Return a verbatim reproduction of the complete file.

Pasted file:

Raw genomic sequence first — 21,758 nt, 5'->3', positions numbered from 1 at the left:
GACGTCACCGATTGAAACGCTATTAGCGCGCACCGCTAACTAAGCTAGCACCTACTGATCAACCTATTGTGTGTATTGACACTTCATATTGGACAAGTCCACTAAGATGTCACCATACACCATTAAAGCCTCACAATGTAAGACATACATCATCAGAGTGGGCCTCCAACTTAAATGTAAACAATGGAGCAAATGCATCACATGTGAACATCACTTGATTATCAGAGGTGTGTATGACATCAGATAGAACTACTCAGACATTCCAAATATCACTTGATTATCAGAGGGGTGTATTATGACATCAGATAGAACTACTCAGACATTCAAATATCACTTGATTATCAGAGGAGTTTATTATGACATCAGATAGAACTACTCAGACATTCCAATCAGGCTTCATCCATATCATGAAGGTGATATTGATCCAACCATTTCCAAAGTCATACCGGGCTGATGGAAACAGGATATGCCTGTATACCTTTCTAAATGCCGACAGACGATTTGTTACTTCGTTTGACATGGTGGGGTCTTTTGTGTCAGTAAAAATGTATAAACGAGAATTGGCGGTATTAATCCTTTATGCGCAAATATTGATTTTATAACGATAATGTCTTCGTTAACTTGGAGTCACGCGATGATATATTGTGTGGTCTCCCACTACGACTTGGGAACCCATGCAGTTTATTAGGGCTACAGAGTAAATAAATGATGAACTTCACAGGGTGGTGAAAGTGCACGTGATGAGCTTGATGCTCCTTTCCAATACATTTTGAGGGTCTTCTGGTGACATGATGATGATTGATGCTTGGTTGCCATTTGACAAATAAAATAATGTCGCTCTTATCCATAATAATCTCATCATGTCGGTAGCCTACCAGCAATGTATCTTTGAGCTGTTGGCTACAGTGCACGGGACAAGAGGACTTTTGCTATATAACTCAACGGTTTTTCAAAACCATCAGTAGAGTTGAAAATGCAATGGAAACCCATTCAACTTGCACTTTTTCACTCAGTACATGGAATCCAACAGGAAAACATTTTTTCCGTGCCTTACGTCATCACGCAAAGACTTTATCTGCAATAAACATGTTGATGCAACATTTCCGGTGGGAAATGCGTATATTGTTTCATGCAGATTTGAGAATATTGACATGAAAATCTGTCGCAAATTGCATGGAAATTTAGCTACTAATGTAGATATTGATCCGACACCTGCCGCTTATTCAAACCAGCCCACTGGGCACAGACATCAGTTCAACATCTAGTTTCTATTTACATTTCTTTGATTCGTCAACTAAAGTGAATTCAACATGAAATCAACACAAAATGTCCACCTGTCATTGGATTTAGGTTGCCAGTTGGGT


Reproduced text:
Raw genomic sequence first — 21,758 nt, 5'->3', positions numbered from 1 at the left:
GACGTCACCGATTGAAACGCTATTAGCGCGCACCGCTAACTAAGCTAGCACCTACTGATCAACCTATTGTGTGTATTGACACTTCATATTGGACAAGTCCACTAAGATGTCACCATACACCATTAAAGCCTCACAATGTAAGACATACATCATCAGAGTGGGCCTCCAACTTAAATGTAAACAATGGAGCAAATGCATCACATGTGAACATCACTTGATTATCAGAGGTGTGTATGACATCAGATAGAACTACTCAGACATTCCAAATATCACTTGATTATCAGAGGGGTGTATTATGACATCAGATAGAACTACTCAGACATTCAAATATCACTTGATTATCAGAGGAGTTTATTATGACATCAGATAGAACTACTCAGACATTCCAATCAGGCTTCATCCATATCATGAAGGTGATATTGATCCAACCATTTCCAAAGTCATACCGGGCTGATGGAAACAGGATATGCCTGTATACCTTTCTAAATGCCGACAGACGATTTGTTACTTCGTTTGACATGGTGGGGTCTTTTGTGTCAGTAAAAATGTATAAACGAGAATTGGCGGTATTAATCCTTTATGCGCAAATATTGATTTTATAACGATAATGTCTTCGTTAACTTGGAGTCACGCGATGATATATTGTGTGGTCTCCCACTACGACTTGGGAACCCATGCAGTTTATTAGGGCTACAGAGTAAATAAATGATGAACTTCACAGGGTGGTGAAAGTGCACGTGATGAGCTTGATGCTCCTTTCCAATACATTTTGAGGGTCTTCTGGTGACATGATGATGATTGATGCTTGGTTGCCATTTGACAAATAAAATAATGTCGCTCTTATCCATAATAATCTCATCATGTCGGTAGCCTACCAGCAATGTATCTTTGAGCTGTTGGCTACAGTGCACGGGACAAGAGGACTTTTGCTATATAACTCAACGGTTTTTCAAAACCATCAGTAGAGTTGAAAATGCAATGGAAACCCATTCAACTTGCACTTTTTCACTCAGTACATGGAATCCAACAGGAAAACATTTTTTCCGTGCCTTACGTCATCACGCAAAGACTTTATCTGCAATAAACATGTTGATGCAACATTTCCGGTGGGAAATGCGTATATTGTTTCATGCAGATTTGAGAATATTGACATGAAAATCTGTCGCAAATTGCATGGAAATTTAGCTACTAATGTAGATATTGATCCGACACCTGCCGCTTATTCAAACCAGCCCACTGGGCACAGACATCAGTTCAACATCTAGTTTCTATTTACATTTCTTTGATTCGTCAACTAAAGTGAATTCAACATGAAATCAACACAAAATGTCCACCTGTCATTGGATTTAGGTTGCCAGTTGGGT